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Our keys are lost in some time and we cannot find the problem.

We are using AOF and RDB at the sametime with configs below:

RDB:

save 900 1
save 300 10
save 60 10000
stop-writes-on-bgsave-error yes
rdbcompression yes
rdbchecksum yes
dbfilename dump.rdb

AOF:

appendonly yes
appendfilename "appendonly.aof"
appendfsync everysec
no-appendfsync-on-rewrite no
auto-aof-rewrite-percentage 100
auto-aof-rewrite-min-size 64mb
aof-load-truncated yes

As you can see there is no fancy... all are redis defaults.

I have tried to create keys and reboot the server. At this circumstances the keys still. I couldn't determine when keys are lost or why? The log files are not helpful cause I don't know what to query in logs or when.

All I know is my keys are lost at a time interval about one month.

How can I debug this kind of problem in redis?

  • Do you set a TTL for your keys? Is your server configured with an eviction policy? – Itamar Haber Jul 3 '17 at 18:19
  • @ItamarHaber nope! – Lupus Jul 4 '17 at 6:41
  • Then it sounds like there's a rogue user/code that's deleting your keys. – Itamar Haber Jul 4 '17 at 7:48
  • @ItamarHaber Is there a default eviction policy in redis confs. that causes a flush in db. – Lupus Jul 4 '17 at 9:11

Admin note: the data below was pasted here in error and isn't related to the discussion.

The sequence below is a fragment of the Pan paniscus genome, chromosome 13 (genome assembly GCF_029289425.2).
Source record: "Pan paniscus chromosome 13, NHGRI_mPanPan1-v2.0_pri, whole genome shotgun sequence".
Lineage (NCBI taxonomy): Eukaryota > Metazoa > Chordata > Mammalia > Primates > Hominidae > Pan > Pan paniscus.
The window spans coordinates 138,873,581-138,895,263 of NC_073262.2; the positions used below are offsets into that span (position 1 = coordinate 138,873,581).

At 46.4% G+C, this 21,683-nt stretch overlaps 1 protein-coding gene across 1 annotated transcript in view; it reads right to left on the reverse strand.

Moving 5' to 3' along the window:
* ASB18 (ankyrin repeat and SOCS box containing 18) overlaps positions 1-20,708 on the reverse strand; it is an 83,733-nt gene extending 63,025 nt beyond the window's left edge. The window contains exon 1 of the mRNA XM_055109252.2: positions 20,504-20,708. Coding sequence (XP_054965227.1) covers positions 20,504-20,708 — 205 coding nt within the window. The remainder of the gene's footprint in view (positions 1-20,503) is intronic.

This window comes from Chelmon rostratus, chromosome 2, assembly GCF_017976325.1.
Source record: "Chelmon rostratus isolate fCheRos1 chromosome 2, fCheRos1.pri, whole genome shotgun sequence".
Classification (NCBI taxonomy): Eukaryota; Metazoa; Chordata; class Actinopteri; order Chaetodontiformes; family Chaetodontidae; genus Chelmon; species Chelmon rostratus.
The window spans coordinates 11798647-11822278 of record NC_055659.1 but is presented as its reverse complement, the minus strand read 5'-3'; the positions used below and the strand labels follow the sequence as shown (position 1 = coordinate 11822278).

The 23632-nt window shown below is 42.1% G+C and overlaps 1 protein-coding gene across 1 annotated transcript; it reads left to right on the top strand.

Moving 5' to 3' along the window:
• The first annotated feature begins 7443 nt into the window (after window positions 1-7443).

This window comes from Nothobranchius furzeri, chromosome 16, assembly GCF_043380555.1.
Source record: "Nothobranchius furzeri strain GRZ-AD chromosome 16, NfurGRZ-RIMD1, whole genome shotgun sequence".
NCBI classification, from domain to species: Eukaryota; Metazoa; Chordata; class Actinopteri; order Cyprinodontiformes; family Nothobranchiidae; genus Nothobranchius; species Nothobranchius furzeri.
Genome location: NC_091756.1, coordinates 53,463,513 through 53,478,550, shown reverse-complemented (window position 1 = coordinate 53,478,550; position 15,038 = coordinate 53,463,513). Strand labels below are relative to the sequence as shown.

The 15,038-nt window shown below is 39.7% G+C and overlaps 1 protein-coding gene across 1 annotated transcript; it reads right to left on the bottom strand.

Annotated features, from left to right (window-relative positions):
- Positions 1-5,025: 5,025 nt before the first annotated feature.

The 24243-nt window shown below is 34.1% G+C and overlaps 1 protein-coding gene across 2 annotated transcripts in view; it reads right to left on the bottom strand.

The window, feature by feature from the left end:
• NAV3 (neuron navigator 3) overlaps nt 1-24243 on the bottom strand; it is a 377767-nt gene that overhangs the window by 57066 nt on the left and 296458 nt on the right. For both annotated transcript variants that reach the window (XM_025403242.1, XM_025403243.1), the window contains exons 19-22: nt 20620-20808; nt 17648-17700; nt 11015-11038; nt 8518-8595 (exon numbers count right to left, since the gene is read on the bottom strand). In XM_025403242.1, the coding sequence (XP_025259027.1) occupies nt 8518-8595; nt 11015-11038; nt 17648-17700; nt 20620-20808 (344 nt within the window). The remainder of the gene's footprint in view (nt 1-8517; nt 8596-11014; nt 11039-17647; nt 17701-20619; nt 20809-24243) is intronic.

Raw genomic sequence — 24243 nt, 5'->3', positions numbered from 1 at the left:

• 1
    Assuming that you meant 127.0.0.1, that would mean that only local connections are allowed... So, assuming no one broke into the server itself only to delete some keys that should be ok. You can try using MONITOR (note that it does impact performance) or keyspace notifications to trace and track rogue code that deletes the keys. In any case, Redis does not delete keys out of its own volition. – Itamar Haber Jul 4 '17 at 21:25
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Preface: keys in Redis do not get deleted, unless explicitly requested or when the server is configured with an eviction policy (and RAM is pressured).

Regrettably, the most common cause for missing keys is security, or rather the lack of it. Script kids, leet haxors and regular bad guys take advantage of unprotected servers and cause all kinds of havoc. The first thing you need to do is ensure that the server is protected properly (i.e. is configured with a password and is not exposed to the world). For more details refer to https://redis.io/topics/security

After ruling out attacks and eviction policy configuration, the only remaining explanation is a rogue piece of code. From the server's side, you can try tracking this behavior using either the MONITOR command or by configuring keyspace events and subscribing to the relevant messages.

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